blosxom and git 2012-06-04
When I moved all of my servers away from apache2, I started using blosxom in static mode. There's no dynamic content on this blog anyway, so there wasn't much sense in trying to get the CGI to cooperate with nginx. As such, I made a Makefile to build and deploy the site for me, which was pretty rad.
The site is also maintained in a git repository, though, and so I had the idea that pushing to the git repo should just automatically update the website. Here, I will share how I achieved this awesome magic.
First of all, I had to make a few changes to blosxom to get it to play nice with a git repository.
- Use post filename to get post time (this is
- Allow for a relative path for the data directory
- Rebuild static files older than the most recent template mtime
Here is my modified blosxom (based on 2.0):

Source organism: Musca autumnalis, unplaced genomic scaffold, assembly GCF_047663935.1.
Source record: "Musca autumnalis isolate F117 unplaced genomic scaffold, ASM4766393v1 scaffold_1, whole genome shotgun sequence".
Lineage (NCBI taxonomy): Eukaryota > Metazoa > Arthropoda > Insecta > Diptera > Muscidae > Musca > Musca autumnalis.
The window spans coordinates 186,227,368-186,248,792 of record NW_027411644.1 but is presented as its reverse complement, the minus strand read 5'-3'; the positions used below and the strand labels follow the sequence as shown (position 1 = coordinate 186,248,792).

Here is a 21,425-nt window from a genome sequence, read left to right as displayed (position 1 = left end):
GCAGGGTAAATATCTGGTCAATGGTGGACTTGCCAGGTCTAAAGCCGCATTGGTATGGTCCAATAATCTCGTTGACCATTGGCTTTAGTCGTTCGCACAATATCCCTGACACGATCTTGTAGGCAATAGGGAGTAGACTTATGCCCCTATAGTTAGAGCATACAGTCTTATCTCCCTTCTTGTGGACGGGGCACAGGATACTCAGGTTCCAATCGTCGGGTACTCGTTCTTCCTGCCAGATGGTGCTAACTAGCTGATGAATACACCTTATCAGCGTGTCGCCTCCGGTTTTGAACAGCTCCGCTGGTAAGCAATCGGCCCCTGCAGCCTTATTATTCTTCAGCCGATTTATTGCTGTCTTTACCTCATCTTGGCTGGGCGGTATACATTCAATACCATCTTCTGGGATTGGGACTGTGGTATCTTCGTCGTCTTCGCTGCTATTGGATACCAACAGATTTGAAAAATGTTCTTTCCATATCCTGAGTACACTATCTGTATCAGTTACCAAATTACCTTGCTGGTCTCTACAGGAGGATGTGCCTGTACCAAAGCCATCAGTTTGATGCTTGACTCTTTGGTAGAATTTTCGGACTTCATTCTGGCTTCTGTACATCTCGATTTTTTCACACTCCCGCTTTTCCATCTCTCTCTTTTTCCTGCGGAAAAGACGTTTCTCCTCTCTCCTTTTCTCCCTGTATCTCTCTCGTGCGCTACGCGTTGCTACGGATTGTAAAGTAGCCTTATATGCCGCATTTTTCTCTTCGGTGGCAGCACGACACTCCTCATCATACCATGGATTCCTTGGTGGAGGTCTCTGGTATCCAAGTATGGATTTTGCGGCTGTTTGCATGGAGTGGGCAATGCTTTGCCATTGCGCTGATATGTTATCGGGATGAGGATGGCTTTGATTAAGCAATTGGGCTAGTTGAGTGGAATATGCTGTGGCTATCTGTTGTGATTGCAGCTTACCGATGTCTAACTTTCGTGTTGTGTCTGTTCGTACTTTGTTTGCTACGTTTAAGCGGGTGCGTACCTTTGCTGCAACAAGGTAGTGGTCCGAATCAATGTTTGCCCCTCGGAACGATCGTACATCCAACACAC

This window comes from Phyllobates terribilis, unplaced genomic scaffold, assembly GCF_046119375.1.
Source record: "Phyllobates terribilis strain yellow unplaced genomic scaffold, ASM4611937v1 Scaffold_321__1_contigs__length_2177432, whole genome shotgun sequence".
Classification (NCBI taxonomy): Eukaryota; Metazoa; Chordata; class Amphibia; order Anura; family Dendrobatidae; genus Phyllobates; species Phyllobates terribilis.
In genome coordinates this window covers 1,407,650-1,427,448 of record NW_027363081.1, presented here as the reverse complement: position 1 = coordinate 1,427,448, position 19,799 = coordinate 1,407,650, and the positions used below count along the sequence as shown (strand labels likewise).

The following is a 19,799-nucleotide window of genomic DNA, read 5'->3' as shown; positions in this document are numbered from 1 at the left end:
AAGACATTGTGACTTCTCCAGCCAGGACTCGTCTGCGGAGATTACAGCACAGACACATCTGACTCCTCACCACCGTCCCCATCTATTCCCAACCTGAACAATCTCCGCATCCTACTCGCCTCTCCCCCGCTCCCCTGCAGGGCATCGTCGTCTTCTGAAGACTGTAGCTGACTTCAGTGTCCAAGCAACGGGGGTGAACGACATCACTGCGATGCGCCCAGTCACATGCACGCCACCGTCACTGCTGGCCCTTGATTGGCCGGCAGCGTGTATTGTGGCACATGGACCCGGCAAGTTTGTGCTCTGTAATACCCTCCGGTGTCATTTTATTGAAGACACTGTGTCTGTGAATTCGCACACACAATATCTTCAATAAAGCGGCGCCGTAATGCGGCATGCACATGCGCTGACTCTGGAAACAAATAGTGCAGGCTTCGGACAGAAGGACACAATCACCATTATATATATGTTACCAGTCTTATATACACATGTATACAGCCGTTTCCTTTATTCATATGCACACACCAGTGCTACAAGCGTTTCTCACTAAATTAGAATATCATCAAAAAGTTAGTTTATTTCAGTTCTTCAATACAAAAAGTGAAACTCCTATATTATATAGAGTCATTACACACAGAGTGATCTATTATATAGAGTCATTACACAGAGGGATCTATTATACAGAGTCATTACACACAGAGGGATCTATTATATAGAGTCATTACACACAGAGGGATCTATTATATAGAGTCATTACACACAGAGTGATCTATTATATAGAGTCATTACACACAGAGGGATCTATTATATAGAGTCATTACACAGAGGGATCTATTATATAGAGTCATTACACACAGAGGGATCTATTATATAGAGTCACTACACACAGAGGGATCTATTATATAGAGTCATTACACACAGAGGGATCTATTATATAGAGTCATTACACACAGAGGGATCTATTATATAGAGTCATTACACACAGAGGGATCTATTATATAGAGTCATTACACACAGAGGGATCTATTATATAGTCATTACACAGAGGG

Next is the Makefile I use to generate the static pages for blosxom. It also renders a minified stylesheet from my lesscss source file.
Now with these in hand, I am set up with my original plan. After writing my posts I could deploy as such
$ make $ rsync -avz --delete htdocs eatabrick.org:/srv/http/eatabrick.org/htdocs
But since I would need to push the changes back to git anyway, there's no reason to take that step. In order to do this, there are only a few easy steps. First, create a bare repo on the machine that hosts your blog and add a post-receive hook to it:
$ mkdir eatabrick.org.git $ cd eatabrick.org.git $ git init --bare $ touch hooks/post-receive $ chmod +x hooks/post-receive
The post receive hook I use is extraordinarily simple, since I already had the Makefile to do most of the work:
Now, back on your local machine, just add this new repo as a remote and you will be able to push to it to update your blog:
$ git remote add deploy eatabrick.org:eatabrick.org.git $ git push deploy master